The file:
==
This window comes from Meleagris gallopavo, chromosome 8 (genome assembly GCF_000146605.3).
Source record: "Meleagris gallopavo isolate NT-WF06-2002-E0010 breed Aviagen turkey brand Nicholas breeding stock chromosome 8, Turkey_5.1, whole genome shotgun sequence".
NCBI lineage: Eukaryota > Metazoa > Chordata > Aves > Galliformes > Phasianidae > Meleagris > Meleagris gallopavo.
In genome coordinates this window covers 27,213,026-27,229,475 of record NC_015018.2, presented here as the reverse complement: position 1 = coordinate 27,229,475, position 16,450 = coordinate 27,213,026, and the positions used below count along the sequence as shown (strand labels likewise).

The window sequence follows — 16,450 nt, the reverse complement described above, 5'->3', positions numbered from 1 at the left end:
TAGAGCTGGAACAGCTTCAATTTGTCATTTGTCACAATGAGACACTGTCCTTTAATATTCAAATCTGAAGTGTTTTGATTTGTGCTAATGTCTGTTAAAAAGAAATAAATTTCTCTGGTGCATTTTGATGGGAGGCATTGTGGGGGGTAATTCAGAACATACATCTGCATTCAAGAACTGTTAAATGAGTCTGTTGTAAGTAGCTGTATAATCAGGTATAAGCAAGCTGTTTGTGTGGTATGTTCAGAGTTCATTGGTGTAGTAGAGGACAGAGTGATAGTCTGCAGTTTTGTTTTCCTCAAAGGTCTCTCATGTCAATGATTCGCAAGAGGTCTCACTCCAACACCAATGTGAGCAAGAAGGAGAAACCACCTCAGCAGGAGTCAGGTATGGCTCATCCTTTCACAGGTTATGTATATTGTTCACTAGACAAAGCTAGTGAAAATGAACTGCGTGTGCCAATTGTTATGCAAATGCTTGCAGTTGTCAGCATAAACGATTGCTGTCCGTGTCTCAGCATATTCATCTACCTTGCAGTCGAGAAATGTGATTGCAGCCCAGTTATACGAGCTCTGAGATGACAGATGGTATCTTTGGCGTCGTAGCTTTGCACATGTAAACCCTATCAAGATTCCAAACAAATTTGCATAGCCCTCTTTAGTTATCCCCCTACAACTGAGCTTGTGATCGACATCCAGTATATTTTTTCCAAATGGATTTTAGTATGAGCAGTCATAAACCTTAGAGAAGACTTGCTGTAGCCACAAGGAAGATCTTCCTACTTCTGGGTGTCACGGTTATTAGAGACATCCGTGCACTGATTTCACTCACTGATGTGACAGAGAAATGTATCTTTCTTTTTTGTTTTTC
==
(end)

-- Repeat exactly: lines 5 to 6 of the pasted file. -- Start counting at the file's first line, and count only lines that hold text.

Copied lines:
The window sequence follows — 16,450 nt, the reverse complement described above, 5'->3', positions numbered from 1 at the left end:
TAGAGCTGGAACAGCTTCAATTTGTCATTTGTCACAATGAGACACTGTCCTTTAATATTCAAATCTGAAGTGTTTTGATTTGTGCTAATGTCTGTTAAAAAGAAATAAATTTCTCTGGTGCATTTTGATGGGAGGCATTGTGGGGGGTAATTCAGAACATACATCTGCATTCAAGAACTGTTAAATGAGTCTGTTGTAAGTAGCTGTATAATCAGGTATAAGCAAGCTGTTTGTGTGGTATGTTCAGAGTTCATTGGTGTAGTAGAGGACAGAGTGATAGTCTGCAGTTTTGTTTTCCTCAAAGGTCTCTCATGTCAATGATTCGCAAGAGGTCTCACTCCAACACCAATGTGAGCAAGAAGGAGAAACCACCTCAGCAGGAGTCAGGTATGGCTCATCCTTTCACAGGTTATGTATATTGTTCACTAGACAAAGCTAGTGAAAATGAACTGCGTGTGCCAATTGTTATGCAAATGCTTGCAGTTGTCAGCATAAACGATTGCTGTCCGTGTCTCAGCATATTCATCTACCTTGCAGTCGAGAAATGTGATTGCAGCCCAGTTATACGAGCTCTGAGATGACAGATGGTATCTTTGGCGTCGTAGCTTTGCACATGTAAACCCTATCAAGATTCCAAACAAATTTGCATAGCCCTCTTTAGTTATCCCCCTACAACTGAGCTTGTGATCGACATCCAGTATATTTTTTCCAAATGGATTTTAGTATGAGCAGTCATAAACCTTAGAGAAGACTTGCTGTAGCCACAAGGAAGATCTTCCTACTTCTGGGTGTCACGGTTATTAGAGACATCCGTGCACTGATTTCACTCACTGATGTGACAGAGAAATGTATCTTTCTTTTTTGTTTTTC